Furloughed Employees and Pension Contributions

Woman looking out window on phone

Last weekend HMRC published revisions to its guidance on the Coronavirus Job Retention Scheme (CJRS), providing further details on the extent to which the HMRC grant would cover the pay and benefits of furloughed employees.

If you are not already familiar with the key features of the CJRS (How many of us had to look up the term “furlough” a few weeks ago?) please refer to the excellent publication “Coronavirus Job Retention Scheme: UK Government Issues Further Guidance” issued by our Labor & Employment team.

The rules regarding the payment of pension contributions for a furloughed employee are still not entirely clear (and we are expecting further guidance, which may influence our interpretation of those rules) but the key elements are set out below. Continue Reading

COVID 19: Emerging Investment Risks for Pension Schemes

Businessman workingDaily policy initiatives by governments across the world who are desperate to avoid the worst ravages of an economic recession are fuelling a lot of the volatility in public markets with which investors are now sadly familiar. However, many pension funds have significant private market exposures through alternative investments. Those holdings are not immune to government intervention and pension funds should note the sometimes unexpected effect of policy changes.

The Pensions Regulator’s COVID 19 guidance on 27 March advised pension scheme trustees to “Review and manage specific risks which may now exist within their portfolios …eg concentrations of risk and/or exposures to deteriorating sectors/credits”.

This blog provides further detail on some emerging investment risks. Continue Reading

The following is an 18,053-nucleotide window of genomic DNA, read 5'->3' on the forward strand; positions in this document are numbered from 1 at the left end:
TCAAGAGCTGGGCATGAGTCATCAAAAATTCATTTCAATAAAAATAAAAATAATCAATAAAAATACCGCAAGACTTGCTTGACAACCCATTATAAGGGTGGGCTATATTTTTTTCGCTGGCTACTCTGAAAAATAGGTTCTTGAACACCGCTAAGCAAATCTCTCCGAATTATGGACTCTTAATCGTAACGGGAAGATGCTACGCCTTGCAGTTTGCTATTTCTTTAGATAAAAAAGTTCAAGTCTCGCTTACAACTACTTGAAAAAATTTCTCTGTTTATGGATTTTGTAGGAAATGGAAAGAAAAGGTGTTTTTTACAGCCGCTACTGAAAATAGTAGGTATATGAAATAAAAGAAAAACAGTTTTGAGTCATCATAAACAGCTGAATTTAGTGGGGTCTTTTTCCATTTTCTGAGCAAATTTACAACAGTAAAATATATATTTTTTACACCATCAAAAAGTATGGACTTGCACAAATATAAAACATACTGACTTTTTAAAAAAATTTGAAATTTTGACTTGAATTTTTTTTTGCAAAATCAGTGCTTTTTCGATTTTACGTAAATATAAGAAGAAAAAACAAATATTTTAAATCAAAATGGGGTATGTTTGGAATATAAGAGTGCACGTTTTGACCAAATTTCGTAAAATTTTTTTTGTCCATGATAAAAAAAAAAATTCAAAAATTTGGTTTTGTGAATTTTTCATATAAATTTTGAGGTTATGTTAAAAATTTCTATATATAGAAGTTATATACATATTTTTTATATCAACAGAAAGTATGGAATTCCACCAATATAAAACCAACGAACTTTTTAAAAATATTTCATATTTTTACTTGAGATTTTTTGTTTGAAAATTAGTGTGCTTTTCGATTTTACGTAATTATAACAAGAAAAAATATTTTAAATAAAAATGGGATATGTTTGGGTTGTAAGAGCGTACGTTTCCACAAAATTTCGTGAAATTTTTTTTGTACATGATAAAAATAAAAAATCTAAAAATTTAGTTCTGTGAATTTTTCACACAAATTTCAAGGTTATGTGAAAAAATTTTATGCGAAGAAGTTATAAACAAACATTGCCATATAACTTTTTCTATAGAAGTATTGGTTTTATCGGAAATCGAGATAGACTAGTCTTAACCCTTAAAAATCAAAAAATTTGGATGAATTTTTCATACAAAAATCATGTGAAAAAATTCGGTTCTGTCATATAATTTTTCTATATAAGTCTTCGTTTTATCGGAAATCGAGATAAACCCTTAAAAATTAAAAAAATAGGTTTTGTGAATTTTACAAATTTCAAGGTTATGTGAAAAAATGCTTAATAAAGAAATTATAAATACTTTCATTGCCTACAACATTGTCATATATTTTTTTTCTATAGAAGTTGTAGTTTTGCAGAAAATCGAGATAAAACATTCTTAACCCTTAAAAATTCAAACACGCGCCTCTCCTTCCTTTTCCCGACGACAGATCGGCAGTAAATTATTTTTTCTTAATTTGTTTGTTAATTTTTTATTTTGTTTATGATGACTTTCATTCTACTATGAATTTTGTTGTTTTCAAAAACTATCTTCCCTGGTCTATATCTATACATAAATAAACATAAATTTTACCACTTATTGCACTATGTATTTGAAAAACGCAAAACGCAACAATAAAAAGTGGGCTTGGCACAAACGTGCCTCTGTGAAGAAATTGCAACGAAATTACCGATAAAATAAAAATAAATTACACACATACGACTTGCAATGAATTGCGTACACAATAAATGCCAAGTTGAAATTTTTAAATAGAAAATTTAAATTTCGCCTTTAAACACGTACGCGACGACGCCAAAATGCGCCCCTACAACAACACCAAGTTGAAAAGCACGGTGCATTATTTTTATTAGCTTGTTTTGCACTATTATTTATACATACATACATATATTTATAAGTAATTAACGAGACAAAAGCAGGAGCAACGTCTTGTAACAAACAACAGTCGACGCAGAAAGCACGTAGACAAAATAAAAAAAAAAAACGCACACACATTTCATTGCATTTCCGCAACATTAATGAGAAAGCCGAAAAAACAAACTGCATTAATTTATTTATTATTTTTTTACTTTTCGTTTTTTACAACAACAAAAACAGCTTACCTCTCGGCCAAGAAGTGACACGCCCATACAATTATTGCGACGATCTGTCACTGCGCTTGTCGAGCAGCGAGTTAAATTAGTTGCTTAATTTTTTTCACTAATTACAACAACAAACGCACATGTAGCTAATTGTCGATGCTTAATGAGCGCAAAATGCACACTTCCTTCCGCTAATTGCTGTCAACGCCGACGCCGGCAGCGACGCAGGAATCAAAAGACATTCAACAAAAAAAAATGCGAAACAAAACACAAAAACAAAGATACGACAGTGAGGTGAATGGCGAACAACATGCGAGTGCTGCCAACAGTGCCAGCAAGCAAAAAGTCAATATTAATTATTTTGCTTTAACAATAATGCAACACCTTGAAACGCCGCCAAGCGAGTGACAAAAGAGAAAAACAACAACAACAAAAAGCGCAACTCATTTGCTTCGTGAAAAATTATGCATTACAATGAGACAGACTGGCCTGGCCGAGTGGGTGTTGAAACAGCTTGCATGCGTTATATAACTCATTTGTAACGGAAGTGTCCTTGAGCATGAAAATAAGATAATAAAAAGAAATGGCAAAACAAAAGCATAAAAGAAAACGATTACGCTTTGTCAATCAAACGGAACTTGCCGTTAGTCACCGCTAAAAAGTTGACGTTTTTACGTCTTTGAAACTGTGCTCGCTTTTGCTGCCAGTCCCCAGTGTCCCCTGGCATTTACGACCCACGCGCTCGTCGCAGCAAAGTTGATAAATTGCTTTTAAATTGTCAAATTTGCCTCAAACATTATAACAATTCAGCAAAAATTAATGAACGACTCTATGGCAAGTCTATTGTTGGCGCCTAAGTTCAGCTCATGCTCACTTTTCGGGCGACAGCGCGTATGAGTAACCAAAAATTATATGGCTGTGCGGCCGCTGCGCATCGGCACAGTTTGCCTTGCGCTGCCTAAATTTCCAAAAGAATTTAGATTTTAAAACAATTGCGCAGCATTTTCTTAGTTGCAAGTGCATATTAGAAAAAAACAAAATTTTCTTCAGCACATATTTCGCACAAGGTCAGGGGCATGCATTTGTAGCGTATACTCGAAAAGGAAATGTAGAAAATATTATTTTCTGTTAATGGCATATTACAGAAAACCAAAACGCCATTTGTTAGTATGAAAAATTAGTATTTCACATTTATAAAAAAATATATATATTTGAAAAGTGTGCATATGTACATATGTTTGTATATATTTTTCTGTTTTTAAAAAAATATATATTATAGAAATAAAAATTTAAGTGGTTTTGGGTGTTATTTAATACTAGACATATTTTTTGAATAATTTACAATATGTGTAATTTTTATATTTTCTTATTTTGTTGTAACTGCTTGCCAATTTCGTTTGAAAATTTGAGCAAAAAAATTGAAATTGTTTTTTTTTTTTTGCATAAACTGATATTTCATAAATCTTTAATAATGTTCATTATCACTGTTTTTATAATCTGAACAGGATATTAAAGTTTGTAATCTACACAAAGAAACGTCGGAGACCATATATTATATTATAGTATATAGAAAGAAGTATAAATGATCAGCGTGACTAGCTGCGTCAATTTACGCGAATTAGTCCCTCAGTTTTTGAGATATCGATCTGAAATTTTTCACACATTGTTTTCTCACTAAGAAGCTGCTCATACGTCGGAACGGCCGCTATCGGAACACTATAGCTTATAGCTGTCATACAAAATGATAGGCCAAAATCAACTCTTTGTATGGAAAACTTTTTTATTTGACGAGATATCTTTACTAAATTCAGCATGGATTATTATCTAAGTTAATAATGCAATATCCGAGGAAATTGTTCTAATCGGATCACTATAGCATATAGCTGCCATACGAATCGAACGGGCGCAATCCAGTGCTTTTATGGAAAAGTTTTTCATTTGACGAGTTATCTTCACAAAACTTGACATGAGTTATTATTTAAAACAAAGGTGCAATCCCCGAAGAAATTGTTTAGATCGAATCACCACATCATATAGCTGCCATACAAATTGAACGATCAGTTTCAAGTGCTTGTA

COVID-19: UK Employee Share Schemes

Employee retention is a high priority for businesses grappling with the profound impact of the coronavirus disease 2019 (COVID-19). Employee share schemes remain a versatile and valuable way to retain important employees.

However, many may not have considered the unexpectedly adverse tax consequences that some of the UK government’s business support measures (including, for example, the Coronavirus Job Retention Scheme (CJRS)) could have on employee share schemes.

Two areas of particular concern are:

  1. The employee ‘commitment of working time’ requirement for Enterprise Management Incentive (EMI) options, and
  2. Existing scheme provisions dealing with employees who leave the business or are made redundant

In both cases, a failure to carefully consider, and then navigate, the complexities of both scheme rules and tax law, before making or communicating decisions, could lead to a loss of valuable tax advantages.

Our helpful note provides more detail on the issues to be aware of and and sets out some practical steps for businesses to mitigate the risks.

Assessing the value of pensions promises – parent company guarantees

Guarantee Stamp

The Pensions Regulator’s 27 March guidance emphasised the need for trustees of defined benefit pension schemes to engage with their sponsoring employers to understand the implications of the COVID-19/Coronavirus pandemic for their scheme’s employer covenant. Where employers seek reduced or suspended contributions, although the focus will naturally be on the scheme’s direct participating employers and ensuring there is no leakage in terms of dividend payments or other outflow, trustees should not neglect any parent company guarantors in their assessment of the covenant. Continue Reading

Top 10 Employee Benefits Issues in a Slowing Economy

Plan BCoronavirus disease 2019 (COVID-19), commonly known as the “coronavirus” has raised many challenges for businesses. Among those challenges are the variety of employee related issues being raised. In addition to complying with various employment laws, including the new emergency leave laws and tax credits (see our blog), employers also have to consider the impact on their employee benefit plans. From privacy concerns related to sharing employee COVID-19 information to employee access to retirement funds, COVID-19 creates many questions for human resources professionals.

Our alert (Top 10 Employee Benefits Issues in a Slowing Economy) was prepared by a cross-functional team of privacy, labor and employment and ERISA/employee benefits specialists with the intent to provide a list of some of these concerns to start the discussion regarding the COVID-19 impact on employee benefits.